Friday, 18 September 2015 13:36

SGI supercomputer used in ‘game changing’ cancer research

SGI supercomputer used in ‘game changing’ cancer research Image courtesy of samarttiw,

Scientists at the Biotech Research & Innovation Centre (BRIC) in Denmark have used advanced genetic algorithims processed on a SGI supercomputer to discover how genetic diseases such as cancer systematically attack the networks controlling human cells.

By developing advanced algorithms to integrate data from quantitative mass-spectrometry and next generation sequencing of tumor samples, the scientists at the Linding Lab within the BRIC at the University of Copenhagen, have been able to uncover cancer related changes to phospho-signaling networks at a global scale.

The studies are some of the early results of the strategic collaboration between SGI and the Linding Lab at UCPH, and the landmark findings have been published in two back-to-back papers in Cell journal.

Since the human genome was sequenced more than a decade ago, cancer genomics studies have dominated the life sciences worldwide and have been extremely successful at identifying mutations in individual patients and tumors. However, using this knowledge to develop improved cancer therapies has been severely hampered by the inability of researchers to explain and relate this data to proteins: the targets of most pharmaceutical drugs.

Using the SGI UV server platform and Intel Xeon processors, researchers from the Universities of Copenhagen, and at Yale, Zurich, Rome, and Tottori (Japan) have unraveled how mutations such as those acquired in cancer, target and damage the protein signaling networks within human cells on an unprecedented scale.

"This new breakthrough allows researchers to identify the effects of mutations on the function of proteins in cancer for individual patients, even if those mutations are very rare," said Professor Dr. Rune Linding, lead researcher on the projects from the BRIC.

"The identification of distinct changes within our tissues that help predict and treat cancer is a major step forward and we are confident it can aid in the development of novel therapies and screening techniques.

“In these studies we simulated more than 2.5 million different computer models to find the optimal parameters to interpret cancer genomes. This is a vast computational and big data challenge that requires an extreme degree of computational flexibility.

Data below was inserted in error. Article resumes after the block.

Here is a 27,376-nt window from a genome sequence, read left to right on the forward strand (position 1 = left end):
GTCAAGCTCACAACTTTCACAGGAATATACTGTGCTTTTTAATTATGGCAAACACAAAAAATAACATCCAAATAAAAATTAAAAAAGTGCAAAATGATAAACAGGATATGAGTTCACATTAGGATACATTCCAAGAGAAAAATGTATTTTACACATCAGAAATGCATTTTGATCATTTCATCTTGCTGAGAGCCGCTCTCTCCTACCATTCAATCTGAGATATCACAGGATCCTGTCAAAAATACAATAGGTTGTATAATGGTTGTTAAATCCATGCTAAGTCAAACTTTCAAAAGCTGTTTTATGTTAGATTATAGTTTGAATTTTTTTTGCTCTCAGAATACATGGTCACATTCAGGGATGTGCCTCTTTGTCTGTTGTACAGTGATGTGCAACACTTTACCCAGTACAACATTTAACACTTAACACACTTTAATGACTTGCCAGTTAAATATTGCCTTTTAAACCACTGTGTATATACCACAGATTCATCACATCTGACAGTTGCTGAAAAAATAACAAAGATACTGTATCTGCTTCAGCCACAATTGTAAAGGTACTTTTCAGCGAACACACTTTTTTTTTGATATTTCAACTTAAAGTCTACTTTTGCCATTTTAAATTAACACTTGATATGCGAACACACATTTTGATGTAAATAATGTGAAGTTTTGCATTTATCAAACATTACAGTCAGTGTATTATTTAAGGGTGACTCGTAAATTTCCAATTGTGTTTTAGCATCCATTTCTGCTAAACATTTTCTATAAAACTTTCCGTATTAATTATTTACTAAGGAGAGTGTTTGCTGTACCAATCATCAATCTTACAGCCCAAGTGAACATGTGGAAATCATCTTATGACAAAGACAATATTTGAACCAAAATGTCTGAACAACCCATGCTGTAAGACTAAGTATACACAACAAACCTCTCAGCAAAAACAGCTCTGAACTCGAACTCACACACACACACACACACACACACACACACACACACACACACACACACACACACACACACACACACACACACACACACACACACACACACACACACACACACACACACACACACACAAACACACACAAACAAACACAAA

"There is going to be more and more data available to us, and as scientists trying to lower the cancer burden, technology like SGI's UV system can make sense of all this data. This technology is a real game changer and these findings are a significant discovery from life sciences using a supercomputer, which we hope will make a difference for cancer patients world-wide."

SGI president and CEO, Jorge Titinger, said the studies highlight the importance of big data in cancer biology and underpin the essentiality of large dynamic-range computing platforms such as the SGI UV - SGI's UV server platform offers unique capabilities for research computing, well beyond what is commonly possible with commodity computing hardware. The SGI UV line combines industry-leading shared-memory designs with unmatched data performance capabilities, making it the ideal choice for big data research workflows.

"Thanks to the power of the technology in our supercomputers, SGI supports a broad range of fascinating and history-making research projects that will leave a strong mark in the life sciences and on the medical science community," Titinger said.

"We are honored to be a part of such a monumental research program and are looking forward to continuing to provide the computing power the Linding Lab requires to dive deeper into understanding cancer through genomic research."


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Peter Dinham

Peter Dinham is a co-founder of iTWire and a 35-year veteran journalist and corporate communications consultant. He has worked as a journalist in all forms of media – newspapers/magazines, radio, television, press agency and now, online – including with the Canberra Times, The Examiner (Tasmania), the ABC and AAP-Reuters. As a freelance journalist he also had articles published in Australian and overseas magazines. He worked in the corporate communications/public relations sector, in-house with an airline, and as a senior executive in Australia of the world’s largest communications consultancy, Burson-Marsteller. He also ran his own communications consultancy and was a co-founder in Australia of the global photographic agency, the Image Bank (now Getty Images).



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